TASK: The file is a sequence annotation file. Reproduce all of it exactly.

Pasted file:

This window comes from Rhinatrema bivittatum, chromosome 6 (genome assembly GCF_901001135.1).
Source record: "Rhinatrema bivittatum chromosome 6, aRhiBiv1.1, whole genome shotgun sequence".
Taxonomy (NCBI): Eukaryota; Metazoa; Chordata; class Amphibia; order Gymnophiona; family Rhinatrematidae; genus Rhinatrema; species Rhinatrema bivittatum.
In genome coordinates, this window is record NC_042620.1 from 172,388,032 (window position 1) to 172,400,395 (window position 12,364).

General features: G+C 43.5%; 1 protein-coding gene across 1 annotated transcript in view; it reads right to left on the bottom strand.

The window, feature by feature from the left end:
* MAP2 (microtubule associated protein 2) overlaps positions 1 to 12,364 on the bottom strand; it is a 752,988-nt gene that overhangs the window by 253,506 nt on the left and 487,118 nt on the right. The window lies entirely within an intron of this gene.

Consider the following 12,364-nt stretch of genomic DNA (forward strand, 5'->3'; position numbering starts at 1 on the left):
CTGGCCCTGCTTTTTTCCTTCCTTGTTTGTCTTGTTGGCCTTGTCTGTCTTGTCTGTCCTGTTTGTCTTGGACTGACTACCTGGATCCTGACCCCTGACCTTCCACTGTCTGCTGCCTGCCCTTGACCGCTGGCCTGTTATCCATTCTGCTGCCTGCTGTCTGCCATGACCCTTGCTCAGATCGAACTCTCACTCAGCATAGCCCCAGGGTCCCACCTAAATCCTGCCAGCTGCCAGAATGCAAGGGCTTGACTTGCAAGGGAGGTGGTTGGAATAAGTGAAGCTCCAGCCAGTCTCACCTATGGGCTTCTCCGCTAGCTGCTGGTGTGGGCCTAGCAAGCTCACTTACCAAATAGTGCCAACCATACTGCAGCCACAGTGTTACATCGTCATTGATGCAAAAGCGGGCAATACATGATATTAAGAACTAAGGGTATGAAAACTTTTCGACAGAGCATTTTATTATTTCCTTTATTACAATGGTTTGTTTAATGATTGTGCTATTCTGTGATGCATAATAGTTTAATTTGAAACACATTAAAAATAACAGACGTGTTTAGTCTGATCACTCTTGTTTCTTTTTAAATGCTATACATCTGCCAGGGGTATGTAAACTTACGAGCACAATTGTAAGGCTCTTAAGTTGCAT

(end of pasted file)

This window comes from Rhinatrema bivittatum, chromosome 6 (genome assembly GCF_901001135.1).
Source record: "Rhinatrema bivittatum chromosome 6, aRhiBiv1.1, whole genome shotgun sequence".
Taxonomy (NCBI): Eukaryota; Metazoa; Chordata; class Amphibia; order Gymnophiona; family Rhinatrematidae; genus Rhinatrema; species Rhinatrema bivittatum.
In genome coordinates, this window is record NC_042620.1 from 172,388,032 (window position 1) to 172,400,395 (window position 12,364).

General features: G+C 43.5%; 1 protein-coding gene across 1 annotated transcript in view; it reads right to left on the bottom strand.

The window, feature by feature from the left end:
* MAP2 (microtubule associated protein 2) overlaps positions 1 to 12,364 on the bottom strand; it is a 752,988-nt gene that overhangs the window by 253,506 nt on the left and 487,118 nt on the right. The window lies entirely within an intron of this gene.

Consider the following 12,364-nt stretch of genomic DNA (forward strand, 5'->3'; position numbering starts at 1 on the left):
CTGGCCCTGCTTTTTTCCTTCCTTGTTTGTCTTGTTGGCCTTGTCTGTCTTGTCTGTCCTGTTTGTCTTGGACTGACTACCTGGATCCTGACCCCTGACCTTCCACTGTCTGCTGCCTGCCCTTGACCGCTGGCCTGTTATCCATTCTGCTGCCTGCTGTCTGCCATGACCCTTGCTCAGATCGAACTCTCACTCAGCATAGCCCCAGGGTCCCACCTAAATCCTGCCAGCTGCCAGAATGCAAGGGCTTGACTTGCAAGGGAGGTGGTTGGAATAAGTGAAGCTCCAGCCAGTCTCACCTATGGGCTTCTCCGCTAGCTGCTGGTGTGGGCCTAGCAAGCTCACTTACCAAATAGTGCCAACCATACTGCAGCCACAGTGTTACATCGTCATTGATGCAAAAGCGGGCAATACATGATATTAAGAACTAAGGGTATGAAAACTTTTCGACAGAGCATTTTATTATTTCCTTTATTACAATGGTTTGTTTAATGATTGTGCTATTCTGTGATGCATAATAGTTTAATTTGAAACACATTAAAAATAACAGACGTGTTTAGTCTGATCACTCTTGTTTCTTTTTAAATGCTATACATCTGCCAGGGGTATGTAAACTTACGAGCACAATTGTAAGGCTCTTAAGTTGCAT